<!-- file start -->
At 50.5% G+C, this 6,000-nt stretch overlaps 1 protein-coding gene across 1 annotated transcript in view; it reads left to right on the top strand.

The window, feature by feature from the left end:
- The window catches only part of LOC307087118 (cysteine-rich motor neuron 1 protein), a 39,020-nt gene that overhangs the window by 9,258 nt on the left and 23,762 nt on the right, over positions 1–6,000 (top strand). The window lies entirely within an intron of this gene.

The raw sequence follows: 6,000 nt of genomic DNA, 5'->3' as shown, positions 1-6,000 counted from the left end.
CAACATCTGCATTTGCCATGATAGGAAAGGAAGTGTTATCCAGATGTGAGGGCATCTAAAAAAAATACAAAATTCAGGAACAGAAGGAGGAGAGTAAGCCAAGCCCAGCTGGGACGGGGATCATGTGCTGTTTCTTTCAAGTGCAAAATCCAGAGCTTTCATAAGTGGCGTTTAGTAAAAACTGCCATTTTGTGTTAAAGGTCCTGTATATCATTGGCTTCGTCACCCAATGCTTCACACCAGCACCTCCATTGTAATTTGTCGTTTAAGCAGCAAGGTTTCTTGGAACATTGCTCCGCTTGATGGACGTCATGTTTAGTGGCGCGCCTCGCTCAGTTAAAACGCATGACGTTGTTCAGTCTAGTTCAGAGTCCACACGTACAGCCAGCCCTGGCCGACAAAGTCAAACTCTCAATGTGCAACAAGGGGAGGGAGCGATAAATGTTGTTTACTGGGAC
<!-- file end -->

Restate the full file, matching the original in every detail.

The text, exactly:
At 50.5% G+C, this 6,000-nt stretch overlaps 1 protein-coding gene across 1 annotated transcript in view; it reads left to right on the top strand.

The window, feature by feature from the left end:
- The window catches only part of LOC307087118 (cysteine-rich motor neuron 1 protein), a 39,020-nt gene that overhangs the window by 9,258 nt on the left and 23,762 nt on the right, over positions 1–6,000 (top strand). The window lies entirely within an intron of this gene.

The raw sequence follows: 6,000 nt of genomic DNA, 5'->3' as shown, positions 1-6,000 counted from the left end.
CAACATCTGCATTTGCCATGATAGGAAAGGAAGTGTTATCCAGATGTGAGGGCATCTAAAAAAAATACAAAATTCAGGAACAGAAGGAGGAGAGTAAGCCAAGCCCAGCTGGGACGGGGATCATGTGCTGTTTCTTTCAAGTGCAAAATCCAGAGCTTTCATAAGTGGCGTTTAGTAAAAACTGCCATTTTGTGTTAAAGGTCCTGTATATCATTGGCTTCGTCACCCAATGCTTCACACCAGCACCTCCATTGTAATTTGTCGTTTAAGCAGCAAGGTTTCTTGGAACATTGCTCCGCTTGATGGACGTCATGTTTAGTGGCGCGCCTCGCTCAGTTAAAACGCATGACGTTGTTCAGTCTAGTTCAGAGTCCACACGTACAGCCAGCCCTGGCCGACAAAGTCAAACTCTCAATGTGCAACAAGGGGAGGGAGCGATAAATGTTGTTTACTGGGAC